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TURKMENISTAN: 24 hours in airport, travel ban for Korans

Security personnel at Ashgabat Airport detained a woman working in Turkey bringing in Arabic Korans as gifts for relatives, questioning her for 24 hours. She was later banned from leaving Turkmenistan. Police are again forcibly shaving men under 40 with beards. Officers forced one victim to drink alcohol.

In late December 2018, security personnel at the airport in the capital Ashgabat detained a local woman returning from work in Turkey because she had brought back copies of the Koran. Officers seized the Korans. She was held for 24 hours in the airport before being allowed to travel on to her home town. When she tried to return to Turkey in January, security personnel at the airport stopped her from leaving.

Radio Free Europe's Turkmen Service, which reported on the detention, literature seizure and exit denial on 23 January, did not identify the Lebap Region resident for fear of state reprisals.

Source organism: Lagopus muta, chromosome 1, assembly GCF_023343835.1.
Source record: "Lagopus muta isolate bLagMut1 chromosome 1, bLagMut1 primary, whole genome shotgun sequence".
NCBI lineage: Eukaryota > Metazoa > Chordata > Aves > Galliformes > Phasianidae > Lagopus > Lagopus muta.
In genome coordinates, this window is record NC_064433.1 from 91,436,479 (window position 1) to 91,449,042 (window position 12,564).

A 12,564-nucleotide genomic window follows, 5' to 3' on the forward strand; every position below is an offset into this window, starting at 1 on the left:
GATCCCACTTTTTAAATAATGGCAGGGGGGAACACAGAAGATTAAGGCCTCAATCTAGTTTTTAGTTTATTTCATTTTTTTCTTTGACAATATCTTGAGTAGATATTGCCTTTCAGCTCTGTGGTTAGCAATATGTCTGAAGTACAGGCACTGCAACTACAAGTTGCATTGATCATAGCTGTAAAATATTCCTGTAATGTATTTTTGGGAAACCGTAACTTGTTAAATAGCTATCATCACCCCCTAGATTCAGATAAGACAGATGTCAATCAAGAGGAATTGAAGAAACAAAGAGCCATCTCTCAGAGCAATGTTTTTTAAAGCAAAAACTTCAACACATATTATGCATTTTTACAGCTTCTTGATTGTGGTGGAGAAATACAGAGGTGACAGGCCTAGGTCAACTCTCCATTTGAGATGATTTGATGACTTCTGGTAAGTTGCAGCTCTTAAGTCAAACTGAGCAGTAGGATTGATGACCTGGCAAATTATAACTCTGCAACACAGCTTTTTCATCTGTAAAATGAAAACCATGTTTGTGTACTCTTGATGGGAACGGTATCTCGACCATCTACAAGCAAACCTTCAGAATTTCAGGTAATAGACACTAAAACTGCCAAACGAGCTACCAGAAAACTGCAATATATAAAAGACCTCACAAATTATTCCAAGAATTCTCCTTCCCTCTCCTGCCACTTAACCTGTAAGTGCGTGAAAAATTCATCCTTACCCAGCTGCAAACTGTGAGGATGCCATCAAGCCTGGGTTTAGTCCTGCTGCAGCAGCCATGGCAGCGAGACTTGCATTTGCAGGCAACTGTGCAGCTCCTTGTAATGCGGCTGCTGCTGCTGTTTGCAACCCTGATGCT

Ashgabat Airport, 8 April 2017
Laika ac/Flickr [CC BY-SA 2.0]
An official of the Migration Service in Ashgabat refused to discuss such exit bans with Forum 18. Forum 18 was unable to reach other officials (see below).

Meanwhile, police have stepped up their campaign to stop men under the age of 40 from wearing beards. They have forcibly shaved some and pressured others to shave. Police appear to believe that young men who wear beards encourage Muslims to become extreme (see below).

In one case in Lebap Region, officers forced a young man they had detained not only to shave but to drink alcohol (see below).

In recent years, police have intermittently detained young men with beards and forcibly shaved them. Sometimes this is accompanied by forced drinking of alcohol and eating of pork, both unacceptable for devout Muslims (see below).

The authorities impose tight restrictions over all exercise of the right to freedom of religion or belief. Worship and religious meetings without state permission are illegal, officials refuse state registration to many religious communities (including Muslim communities outside the state-backed Muslim Board), all religious literature is subject to state censorship, and individuals are jailed to punish them for exercising freedom of religion or belief outside state controls.

No answers